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Preserving our future

The column below was originally published in the July 2014 “Our Town” insert to the Cazenovia Republican. It is being republished by request.

There are many exciting new initiatives taking shape this year. This is not an accident, but part of a conscious effort to choose a constructive, sustainable path for our community.

In 2011, the village of Cazenovia celebrated its 200th anniversary, an inspiring legacy of history and continuity. Yet community leaders simultaneously face major challenges related to infrastructure, demographics and revenue. Meeting those challenges will require vision, teamwork and shared commitment to forging a path that connects our heritage to our future.

Cazenovia, like most municipalities and our nation as a whole, is awakening to the reality that we have chronically under-invested in our infrastructure for decades. Much of our water distribution system is a century old, brick and mortar storm water systems age unseen beneath our feet, our street replacement budget could be tripled without wasting a dime. Even our “living infrastructure” of trees is aging out in surges, requiring increased investment as many cherished but compromised octogenarians are lost along our streets.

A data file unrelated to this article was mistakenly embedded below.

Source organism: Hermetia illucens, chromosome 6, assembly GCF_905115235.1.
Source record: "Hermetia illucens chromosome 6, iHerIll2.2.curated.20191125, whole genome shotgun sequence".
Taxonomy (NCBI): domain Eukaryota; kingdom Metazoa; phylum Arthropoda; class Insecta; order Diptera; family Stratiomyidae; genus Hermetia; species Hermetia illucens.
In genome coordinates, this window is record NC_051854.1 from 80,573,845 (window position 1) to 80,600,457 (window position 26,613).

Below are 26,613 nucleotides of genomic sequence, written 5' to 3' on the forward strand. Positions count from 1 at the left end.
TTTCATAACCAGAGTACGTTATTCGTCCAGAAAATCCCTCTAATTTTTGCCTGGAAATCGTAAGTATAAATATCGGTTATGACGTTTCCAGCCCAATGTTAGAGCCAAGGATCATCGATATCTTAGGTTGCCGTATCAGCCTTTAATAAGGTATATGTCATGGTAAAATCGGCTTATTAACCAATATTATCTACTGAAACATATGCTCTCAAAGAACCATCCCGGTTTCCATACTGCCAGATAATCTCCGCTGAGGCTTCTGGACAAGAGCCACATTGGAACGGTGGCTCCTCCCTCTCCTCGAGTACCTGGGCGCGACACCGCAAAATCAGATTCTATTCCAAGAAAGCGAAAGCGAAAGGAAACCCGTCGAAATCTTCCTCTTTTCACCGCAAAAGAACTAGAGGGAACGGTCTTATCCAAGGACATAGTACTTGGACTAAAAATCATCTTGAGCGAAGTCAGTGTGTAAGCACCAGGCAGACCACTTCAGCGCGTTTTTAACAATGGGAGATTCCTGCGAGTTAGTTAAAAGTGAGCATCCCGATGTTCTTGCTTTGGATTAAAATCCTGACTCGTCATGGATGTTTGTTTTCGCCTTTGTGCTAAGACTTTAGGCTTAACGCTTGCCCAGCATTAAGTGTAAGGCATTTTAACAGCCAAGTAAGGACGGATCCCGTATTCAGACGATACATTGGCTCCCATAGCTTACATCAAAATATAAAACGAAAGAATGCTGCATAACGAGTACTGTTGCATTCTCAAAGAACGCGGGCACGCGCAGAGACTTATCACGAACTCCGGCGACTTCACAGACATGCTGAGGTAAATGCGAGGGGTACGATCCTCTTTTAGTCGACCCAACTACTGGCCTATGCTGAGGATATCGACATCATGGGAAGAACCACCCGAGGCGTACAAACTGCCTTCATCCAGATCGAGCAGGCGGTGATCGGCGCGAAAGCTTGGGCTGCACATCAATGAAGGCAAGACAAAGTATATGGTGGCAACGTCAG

Demographically, we face an aging population, requiring attention to care for our older neighbors and action if our schools are to remain vibrant. Our community will require new forms of housing and new options for health maintenance to serve our parents and grandparents. The declining enrollment that has impacted our elementary school for several years will soon hit our high school. The 2015 graduating class of 146 students will be replaced by an incoming eighth grade of 114 followed by a seventh grade of only 105. The unfortunate reality is that my 12-year-old daughter will not have the same options and opportunities as my 17-year-old if present trends continue.

Fiscally, municipalities face the combined challenges of reduced aid, increased regulation, unfunded mandates and the tax cap which act to constrain resources as needs increase. The “well” of cash reserves has all but run dry. Pretending these challenges do not exist will not solve them and inaction is not an option.

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